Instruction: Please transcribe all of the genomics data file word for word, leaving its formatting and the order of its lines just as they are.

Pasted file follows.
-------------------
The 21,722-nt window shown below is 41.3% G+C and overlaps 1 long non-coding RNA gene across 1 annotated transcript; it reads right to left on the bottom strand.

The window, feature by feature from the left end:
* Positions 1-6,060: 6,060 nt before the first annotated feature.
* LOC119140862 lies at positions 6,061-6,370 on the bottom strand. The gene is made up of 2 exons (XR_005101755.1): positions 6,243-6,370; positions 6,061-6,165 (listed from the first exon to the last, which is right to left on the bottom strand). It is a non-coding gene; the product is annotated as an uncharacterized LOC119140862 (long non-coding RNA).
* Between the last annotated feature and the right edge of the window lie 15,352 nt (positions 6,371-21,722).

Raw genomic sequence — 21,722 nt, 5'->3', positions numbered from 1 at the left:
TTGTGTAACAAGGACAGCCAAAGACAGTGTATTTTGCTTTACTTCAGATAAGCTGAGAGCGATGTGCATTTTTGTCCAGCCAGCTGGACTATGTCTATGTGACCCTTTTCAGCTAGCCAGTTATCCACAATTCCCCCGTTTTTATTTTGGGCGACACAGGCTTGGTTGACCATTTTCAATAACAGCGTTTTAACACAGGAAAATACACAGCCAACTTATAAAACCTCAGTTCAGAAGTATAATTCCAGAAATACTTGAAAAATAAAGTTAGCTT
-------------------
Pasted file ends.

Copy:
The 21,722-nt window shown below is 41.3% G+C and overlaps 1 long non-coding RNA gene across 1 annotated transcript; it reads right to left on the bottom strand.

The window, feature by feature from the left end:
* Positions 1-6,060: 6,060 nt before the first annotated feature.
* LOC119140862 lies at positions 6,061-6,370 on the bottom strand. The gene is made up of 2 exons (XR_005101755.1): positions 6,243-6,370; positions 6,061-6,165 (listed from the first exon to the last, which is right to left on the bottom strand). It is a non-coding gene; the product is annotated as an uncharacterized LOC119140862 (long non-coding RNA).
* Between the last annotated feature and the right edge of the window lie 15,352 nt (positions 6,371-21,722).

Raw genomic sequence — 21,722 nt, 5'->3', positions numbered from 1 at the left:
TTGTGTAACAAGGACAGCCAAAGACAGTGTATTTTGCTTTACTTCAGATAAGCTGAGAGCGATGTGCATTTTTGTCCAGCCAGCTGGACTATGTCTATGTGACCCTTTTCAGCTAGCCAGTTATCCACAATTCCCCCGTTTTTATTTTGGGCGACACAGGCTTGGTTGACCATTTTCAATAACAGCGTTTTAACACAGGAAAATACACAGCCAACTTATAAAACCTCAGTTCAGAAGTATAATTCCAGAAATACTTGAAAAATAAAGTTAGCTT